The Board agreed that Mozambique has made meaningful progress overall in implementing the 2016 EITI Standard.
The Board's decision
On 25 October 2017, the EITI Board came to the following decision on Mozambique’s status:
The Board agrees that Mozambique has made meaningful progress overall in implementing the 2016 EITI Standard. The Board’s determination of Mozambique’s progress with the EITI’s requirements is outlined in the assessment card below.
The EITI Board agreed that Mozambique has made satisfactory progress in meeting the requirements in the EITI Standard on Requirements 1.3, 1.5, 2.1, 2.4, 3.1, 3.2, 3.3, 4.7, 4.8 and 7.4. The Board further agreed that Mozambique has made meaningful progress in meeting requirements 1.1, 1.2, 1.4, 2.2, 2.3, 4.2, 4.3, 4.6, 4.9, 5.1, 5.2, 6.1, 6.3, 7.3, inadequate progress in meeting requirements 2.6, 4.4 and 4.5, and no progress in meeting requirement 6.2. The areas of concern relate to government and industry engagement (requirements 1.1 and 1.2), multi-stakeholder group governance (1.4), license allocations and register (2.2 and 2.3), state participation (2.6), in-kind revenues, barter agreements (4.3), transportation revenues (4.4), state-owned enterprises transactions (4.5), direct subnational payments (4.6), data quality (4.9), revenue management and expenditures (5.1), subnational transfers (5.2), mandatory social expenditures (6.1), quasi-fiscal expenditures by state-owned enterprises (6.2) economic contribution (6.3), public debate (7.1) and follow-up on recommendations (7.3).
Accordingly, the EITI Board agreed that Mozambique will need to take corrective actions outlined below. Progress with the corrective actions will be assessed in a second Validation commencing on 25 April 2019. Failure to achieve meaningful progress with considerable improvements across several individual requirements in the second Validation will result in suspension in accordance with the EITI Standard. In accordance with the EITI Standard, Mozambique’s multi-stakeholder group may request an extension of this timeframe, or request that Validation commences earlier than scheduled.
The Board’s decision followed a Validation that commenced on 1 January 2017. In accordance with the 2016 EITI Standard, an initial assessment was undertaken by the International Secretariat. The findings were reviewed by an Independent Validator, who submitted a draft Validation report to the MSG for comment. The MSG’s comments on the report were taken into consideration by the independent Validator in finalising the Validation report and the independent Validator responded to the MSG’s comments. The final decision was taken by the EITI Board.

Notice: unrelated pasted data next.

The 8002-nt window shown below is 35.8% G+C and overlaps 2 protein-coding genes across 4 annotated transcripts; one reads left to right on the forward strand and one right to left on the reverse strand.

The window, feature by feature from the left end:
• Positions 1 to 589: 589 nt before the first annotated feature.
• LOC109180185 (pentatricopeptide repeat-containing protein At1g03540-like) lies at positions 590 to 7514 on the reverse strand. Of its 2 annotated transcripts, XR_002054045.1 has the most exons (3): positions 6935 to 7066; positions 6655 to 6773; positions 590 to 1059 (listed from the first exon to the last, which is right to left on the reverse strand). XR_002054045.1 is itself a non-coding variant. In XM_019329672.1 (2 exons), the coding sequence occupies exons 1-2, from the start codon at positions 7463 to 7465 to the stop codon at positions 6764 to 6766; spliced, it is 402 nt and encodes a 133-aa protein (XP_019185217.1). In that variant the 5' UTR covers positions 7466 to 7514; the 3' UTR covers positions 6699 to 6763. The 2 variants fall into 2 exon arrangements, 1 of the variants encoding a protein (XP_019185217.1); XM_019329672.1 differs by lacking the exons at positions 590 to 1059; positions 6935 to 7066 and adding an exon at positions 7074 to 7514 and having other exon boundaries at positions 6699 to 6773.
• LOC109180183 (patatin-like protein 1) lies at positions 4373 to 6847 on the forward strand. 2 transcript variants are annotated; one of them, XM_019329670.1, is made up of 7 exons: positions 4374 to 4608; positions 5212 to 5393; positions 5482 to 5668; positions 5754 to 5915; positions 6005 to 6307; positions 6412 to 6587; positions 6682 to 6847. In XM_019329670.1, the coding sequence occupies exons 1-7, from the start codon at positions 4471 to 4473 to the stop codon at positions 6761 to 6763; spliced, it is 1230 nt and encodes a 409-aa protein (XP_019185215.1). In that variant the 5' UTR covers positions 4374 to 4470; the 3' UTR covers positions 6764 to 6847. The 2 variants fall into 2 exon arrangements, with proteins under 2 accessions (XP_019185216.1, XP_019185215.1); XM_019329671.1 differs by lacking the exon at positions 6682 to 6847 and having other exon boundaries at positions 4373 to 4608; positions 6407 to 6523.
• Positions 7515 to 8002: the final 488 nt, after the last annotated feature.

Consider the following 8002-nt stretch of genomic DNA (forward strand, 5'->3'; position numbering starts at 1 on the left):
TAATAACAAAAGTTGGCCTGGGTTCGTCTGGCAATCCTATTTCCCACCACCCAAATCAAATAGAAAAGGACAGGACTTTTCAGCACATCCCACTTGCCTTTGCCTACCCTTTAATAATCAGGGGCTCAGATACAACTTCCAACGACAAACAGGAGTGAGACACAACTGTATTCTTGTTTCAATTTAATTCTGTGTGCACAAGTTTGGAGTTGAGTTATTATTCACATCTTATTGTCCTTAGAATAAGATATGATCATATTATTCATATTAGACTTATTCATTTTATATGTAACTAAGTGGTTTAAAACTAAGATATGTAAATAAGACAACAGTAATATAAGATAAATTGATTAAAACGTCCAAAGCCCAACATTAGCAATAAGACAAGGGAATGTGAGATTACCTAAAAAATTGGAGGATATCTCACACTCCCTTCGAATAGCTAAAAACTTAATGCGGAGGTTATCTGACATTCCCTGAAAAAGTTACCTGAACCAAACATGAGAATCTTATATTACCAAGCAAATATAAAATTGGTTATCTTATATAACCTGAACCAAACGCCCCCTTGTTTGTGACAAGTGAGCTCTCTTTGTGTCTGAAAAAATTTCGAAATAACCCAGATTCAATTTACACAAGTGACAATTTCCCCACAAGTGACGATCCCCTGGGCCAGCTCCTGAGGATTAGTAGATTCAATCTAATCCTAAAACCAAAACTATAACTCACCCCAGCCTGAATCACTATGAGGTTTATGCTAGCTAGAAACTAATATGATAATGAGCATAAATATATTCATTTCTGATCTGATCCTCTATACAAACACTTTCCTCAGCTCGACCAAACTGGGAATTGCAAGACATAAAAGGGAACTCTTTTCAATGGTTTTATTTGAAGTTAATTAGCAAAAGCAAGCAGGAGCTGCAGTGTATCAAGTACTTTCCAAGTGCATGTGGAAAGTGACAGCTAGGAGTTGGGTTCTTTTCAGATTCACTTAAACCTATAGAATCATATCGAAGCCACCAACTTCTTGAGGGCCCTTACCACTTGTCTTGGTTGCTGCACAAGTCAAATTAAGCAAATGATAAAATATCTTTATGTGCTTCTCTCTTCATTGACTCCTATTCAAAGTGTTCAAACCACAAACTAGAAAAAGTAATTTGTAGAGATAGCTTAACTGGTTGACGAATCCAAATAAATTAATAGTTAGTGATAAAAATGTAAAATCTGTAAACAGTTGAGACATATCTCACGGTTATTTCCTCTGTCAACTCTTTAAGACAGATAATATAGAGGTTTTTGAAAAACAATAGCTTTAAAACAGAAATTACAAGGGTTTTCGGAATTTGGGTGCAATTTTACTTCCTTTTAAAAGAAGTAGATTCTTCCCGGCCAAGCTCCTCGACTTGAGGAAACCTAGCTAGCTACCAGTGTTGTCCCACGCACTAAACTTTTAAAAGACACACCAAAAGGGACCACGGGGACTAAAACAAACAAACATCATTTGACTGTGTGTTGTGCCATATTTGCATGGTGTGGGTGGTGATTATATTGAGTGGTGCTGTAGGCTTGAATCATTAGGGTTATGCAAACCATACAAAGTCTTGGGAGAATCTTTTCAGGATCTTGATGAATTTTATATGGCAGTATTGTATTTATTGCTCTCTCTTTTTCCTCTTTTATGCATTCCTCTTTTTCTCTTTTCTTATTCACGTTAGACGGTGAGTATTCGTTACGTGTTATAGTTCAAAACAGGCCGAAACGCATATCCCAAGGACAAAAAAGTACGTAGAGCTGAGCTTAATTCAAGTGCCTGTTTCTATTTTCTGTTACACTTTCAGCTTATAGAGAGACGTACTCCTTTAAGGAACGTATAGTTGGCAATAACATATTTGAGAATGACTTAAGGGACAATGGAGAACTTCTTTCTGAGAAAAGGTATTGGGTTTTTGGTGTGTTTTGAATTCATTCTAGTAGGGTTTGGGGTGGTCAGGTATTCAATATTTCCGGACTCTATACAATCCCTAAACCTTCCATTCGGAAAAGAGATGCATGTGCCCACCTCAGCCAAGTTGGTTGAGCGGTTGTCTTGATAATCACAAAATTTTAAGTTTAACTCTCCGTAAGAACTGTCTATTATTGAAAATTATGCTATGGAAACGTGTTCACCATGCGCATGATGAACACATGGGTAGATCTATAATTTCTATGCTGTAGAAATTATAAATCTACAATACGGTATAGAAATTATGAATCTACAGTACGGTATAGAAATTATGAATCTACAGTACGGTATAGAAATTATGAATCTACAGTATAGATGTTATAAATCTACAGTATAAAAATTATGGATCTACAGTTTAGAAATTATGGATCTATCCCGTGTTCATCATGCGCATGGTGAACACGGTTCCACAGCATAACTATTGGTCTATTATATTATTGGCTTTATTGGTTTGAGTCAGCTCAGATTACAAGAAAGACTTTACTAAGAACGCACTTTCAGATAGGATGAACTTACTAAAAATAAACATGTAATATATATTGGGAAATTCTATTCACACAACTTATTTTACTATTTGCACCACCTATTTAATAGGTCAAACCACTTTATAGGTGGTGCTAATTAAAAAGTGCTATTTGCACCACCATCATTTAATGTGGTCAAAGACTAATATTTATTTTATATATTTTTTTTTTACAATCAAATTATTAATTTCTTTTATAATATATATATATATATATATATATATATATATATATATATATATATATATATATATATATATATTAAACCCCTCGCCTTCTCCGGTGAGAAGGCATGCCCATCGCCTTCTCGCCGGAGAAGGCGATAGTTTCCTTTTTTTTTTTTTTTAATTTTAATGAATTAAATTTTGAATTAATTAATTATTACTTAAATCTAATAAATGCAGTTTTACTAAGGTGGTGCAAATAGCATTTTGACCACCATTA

The Government of Mozambique committed to implementing the EITI in 2008 and a multi-stakeholder group was formed in early 2009 to oversee EITI implementation. The country was accepted as an EITI candidate in February 2009, and became compliant with the 2011 EITI Rules in October 2012.
The Validation process commenced on 1 January 2017. In accordance with the Validation procedures, an initial assessment was prepared by the International Secretariat. The Independent Validator reviewed the findings and wrote a draft Validation report. Comments were received from the MSG. The Independent Validator reviewed the comments and responded to the MSG, before finalising the Validation report.
The Validation Committee reviewed the case on 20 September 2017. Based on the findings above, the Validation Committee agreed to recommend the assessment card and corrective actions outlined below.
The Committee also agreed to recommend an overall assessment of “meaningful progress” in implementing the 2016 EITI Standard. Requirement 8.3.c. of the EITI Standard states that:
ii. Overall assessments. Pursuant to the Validation Process, the EITI Board will make an assessment of overall compliance with all requirements in the EITI Standard.
iv. Meaningful progress. The country will be considered an EITI candidate and requested to undertake corrective actions until the second Validation.
The Validation Committee agreed to recommend a period of 18 months to undertake the corrective actions. This recommendation takes into account that the challenges identified are relatively significant and seeks to align the Validation deadline with the deadline for the 2017 EITI Report.
The EITI Board agreed the following corrective actions to be undertaken by Mozambique. Progress in addressing these corrective actions will be assessed in a second Validation commencing on 25 April 2019: